Although single-endpoint axillary block techniques are associated with a lower success rate then multiple-endpoint techniques,26 we wanted to use a technique that is commonly used and therefore able to be generalized to a wider population. Certainly the block failure rate observed in this study could be improved with the use of a multiple-endpoint technique. However, transarterial axillary brachial plexus blockade has an easily recognizable endpoint and is easy to teach and learn. For this reason, it is the preferred axillary technique taught at our institution for ambulatory hand surgery given the record of success and safety with which it is associated.27 
Lidocaine, 1.5% (10 mg/kg), is our local anesthetic agent of choice for axillary brachial plexus blockade in patients undergoing ambulatory hand surgery because of its rapid onset, but it is limited by a short duration of action. The use of a longer-acting agent may have extended duration of analgesia into the first POD.
Future Directions
Efforts should be directed at reducing the pain experienced by patients in the early postoperative period at home after ambulatory hand surgery. Improved patient education could provide a simple but beneficial intervention. Prolongation of analgesia with multimodal techniques28 such as the use of controlled-release opioids,29 nonsteroidal antiinflammatory agents, or both could provide benefit. Recently evaluated techniques such as patient-controlled RA that enable continuous axillary brachial plexus blockade at home30 may help to reduce the moderate pain that patients experience during the first week after ambulatory hand surgery.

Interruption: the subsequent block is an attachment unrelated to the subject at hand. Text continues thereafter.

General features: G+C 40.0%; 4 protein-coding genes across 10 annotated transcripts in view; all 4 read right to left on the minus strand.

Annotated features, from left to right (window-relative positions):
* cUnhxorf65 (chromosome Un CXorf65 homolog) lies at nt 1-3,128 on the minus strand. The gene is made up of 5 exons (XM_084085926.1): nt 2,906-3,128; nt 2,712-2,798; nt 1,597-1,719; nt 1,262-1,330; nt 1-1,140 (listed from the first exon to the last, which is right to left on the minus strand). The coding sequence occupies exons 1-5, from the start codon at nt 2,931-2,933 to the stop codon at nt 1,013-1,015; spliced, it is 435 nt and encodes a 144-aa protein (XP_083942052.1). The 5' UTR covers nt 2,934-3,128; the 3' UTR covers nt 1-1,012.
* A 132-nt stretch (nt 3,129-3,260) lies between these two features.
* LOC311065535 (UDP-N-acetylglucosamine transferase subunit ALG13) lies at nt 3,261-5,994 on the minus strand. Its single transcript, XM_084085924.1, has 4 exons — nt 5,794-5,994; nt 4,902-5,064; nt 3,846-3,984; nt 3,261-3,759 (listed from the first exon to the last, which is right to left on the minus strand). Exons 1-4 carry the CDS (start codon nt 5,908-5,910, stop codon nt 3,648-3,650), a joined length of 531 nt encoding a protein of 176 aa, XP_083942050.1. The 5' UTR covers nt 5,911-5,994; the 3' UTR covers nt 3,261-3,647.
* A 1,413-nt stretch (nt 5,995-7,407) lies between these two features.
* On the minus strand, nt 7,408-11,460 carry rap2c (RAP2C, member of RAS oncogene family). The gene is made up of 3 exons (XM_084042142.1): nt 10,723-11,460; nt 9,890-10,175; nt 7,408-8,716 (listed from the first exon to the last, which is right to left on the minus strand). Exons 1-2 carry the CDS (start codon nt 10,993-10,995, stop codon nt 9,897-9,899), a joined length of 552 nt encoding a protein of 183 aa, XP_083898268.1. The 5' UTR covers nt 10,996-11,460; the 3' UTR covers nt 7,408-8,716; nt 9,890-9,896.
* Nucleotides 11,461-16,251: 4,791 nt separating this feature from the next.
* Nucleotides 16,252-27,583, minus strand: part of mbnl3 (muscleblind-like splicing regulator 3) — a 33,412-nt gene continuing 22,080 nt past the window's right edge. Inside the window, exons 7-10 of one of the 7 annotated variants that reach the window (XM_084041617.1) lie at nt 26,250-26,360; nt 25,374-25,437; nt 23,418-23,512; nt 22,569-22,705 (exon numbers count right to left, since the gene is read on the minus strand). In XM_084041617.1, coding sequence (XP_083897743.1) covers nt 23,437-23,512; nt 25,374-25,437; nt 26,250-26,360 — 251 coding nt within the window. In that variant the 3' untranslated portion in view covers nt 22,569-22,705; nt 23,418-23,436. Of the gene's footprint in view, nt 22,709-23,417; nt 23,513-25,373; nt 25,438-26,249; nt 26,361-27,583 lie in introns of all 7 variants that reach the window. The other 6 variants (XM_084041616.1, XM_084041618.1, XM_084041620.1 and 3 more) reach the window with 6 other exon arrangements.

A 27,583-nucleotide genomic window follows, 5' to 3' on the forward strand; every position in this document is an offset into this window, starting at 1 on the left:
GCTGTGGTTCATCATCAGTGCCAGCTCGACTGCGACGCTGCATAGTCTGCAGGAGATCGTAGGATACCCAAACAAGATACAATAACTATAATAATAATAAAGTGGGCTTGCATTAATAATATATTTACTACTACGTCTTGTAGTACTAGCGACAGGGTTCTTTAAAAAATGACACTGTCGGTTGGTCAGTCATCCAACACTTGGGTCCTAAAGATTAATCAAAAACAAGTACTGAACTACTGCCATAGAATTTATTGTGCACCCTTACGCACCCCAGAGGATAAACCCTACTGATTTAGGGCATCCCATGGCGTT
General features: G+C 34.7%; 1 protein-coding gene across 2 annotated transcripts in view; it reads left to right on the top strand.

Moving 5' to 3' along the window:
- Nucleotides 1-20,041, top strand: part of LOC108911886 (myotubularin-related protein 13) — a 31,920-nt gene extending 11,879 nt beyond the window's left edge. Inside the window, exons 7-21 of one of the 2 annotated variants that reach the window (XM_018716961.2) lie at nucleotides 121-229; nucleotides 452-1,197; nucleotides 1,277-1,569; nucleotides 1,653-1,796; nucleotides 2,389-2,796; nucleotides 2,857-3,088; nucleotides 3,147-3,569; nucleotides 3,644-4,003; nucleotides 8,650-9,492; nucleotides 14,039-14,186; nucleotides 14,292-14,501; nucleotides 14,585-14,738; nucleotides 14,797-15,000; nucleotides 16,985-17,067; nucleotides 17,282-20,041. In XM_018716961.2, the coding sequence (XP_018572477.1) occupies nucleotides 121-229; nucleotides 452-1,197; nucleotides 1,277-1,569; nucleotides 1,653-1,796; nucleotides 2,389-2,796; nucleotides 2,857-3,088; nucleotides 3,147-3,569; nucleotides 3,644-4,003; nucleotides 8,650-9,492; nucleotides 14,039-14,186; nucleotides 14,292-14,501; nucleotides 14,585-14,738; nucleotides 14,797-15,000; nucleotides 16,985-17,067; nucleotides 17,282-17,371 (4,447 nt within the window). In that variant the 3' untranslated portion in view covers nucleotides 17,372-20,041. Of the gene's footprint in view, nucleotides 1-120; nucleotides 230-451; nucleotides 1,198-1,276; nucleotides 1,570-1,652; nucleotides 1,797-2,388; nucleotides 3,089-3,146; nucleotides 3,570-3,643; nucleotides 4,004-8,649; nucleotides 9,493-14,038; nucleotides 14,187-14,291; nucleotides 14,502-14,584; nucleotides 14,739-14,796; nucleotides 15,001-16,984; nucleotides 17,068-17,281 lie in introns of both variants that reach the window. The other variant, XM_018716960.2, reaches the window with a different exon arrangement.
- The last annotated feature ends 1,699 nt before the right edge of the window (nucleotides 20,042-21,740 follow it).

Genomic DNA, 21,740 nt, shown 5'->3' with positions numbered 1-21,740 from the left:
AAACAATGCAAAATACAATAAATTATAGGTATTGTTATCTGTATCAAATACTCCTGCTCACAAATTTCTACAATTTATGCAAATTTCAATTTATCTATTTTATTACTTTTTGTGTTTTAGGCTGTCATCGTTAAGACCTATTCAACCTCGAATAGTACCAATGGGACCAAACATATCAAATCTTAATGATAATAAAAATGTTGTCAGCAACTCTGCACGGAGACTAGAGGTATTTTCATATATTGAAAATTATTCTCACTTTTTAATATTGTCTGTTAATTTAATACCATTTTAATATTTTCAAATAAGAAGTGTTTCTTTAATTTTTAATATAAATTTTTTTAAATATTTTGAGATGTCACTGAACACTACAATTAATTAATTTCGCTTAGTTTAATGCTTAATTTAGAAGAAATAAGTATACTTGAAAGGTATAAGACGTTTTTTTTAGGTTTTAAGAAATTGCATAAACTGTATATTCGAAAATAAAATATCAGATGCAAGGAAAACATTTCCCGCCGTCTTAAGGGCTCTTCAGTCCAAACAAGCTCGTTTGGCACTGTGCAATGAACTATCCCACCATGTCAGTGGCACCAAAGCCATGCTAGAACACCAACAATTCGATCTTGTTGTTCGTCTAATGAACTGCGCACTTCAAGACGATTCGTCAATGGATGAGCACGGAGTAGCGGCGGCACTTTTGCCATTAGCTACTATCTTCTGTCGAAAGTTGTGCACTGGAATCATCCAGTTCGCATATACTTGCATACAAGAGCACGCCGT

Summary
In conclusion, RA when compared with GA did not result in better pain control at home up to 14 days following ambulatory hand surgery. However RA did provide improved early pain control with less adverse effects and faster hospital discharge.
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Fig. 1. Visual analog scale (VAS) scores in the hospital and at home up to postoperative day (POD) 14. VAS rating of pain intensity (y-axis)  versus  time (x-axis). GA = general anesthesia; RA = regional anesthesia. 
Fig. 1. Visual analog scale (VAS) scores in the hospital and at home up to postoperative day (POD) 14. VAS rating of pain intensity (y-axis)  versus  time (x-axis). GA = general anesthesia; RA = regional anesthesia. 
Fig. 1. Visual analog scale (VAS) scores in the hospital and at home up to postoperative day (POD) 14. VAS rating of pain intensity (y-axis)  versus  time (x-axis). GA = general anesthesia; RA = regional anesthesia. 
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Table 1. Patient Characteristics 
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Table 1. Patient Characteristics 
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Table 2. Postoperative Analgesic Consumption and Adverse Effects 
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Table 2. Postoperative Analgesic Consumption and Adverse Effects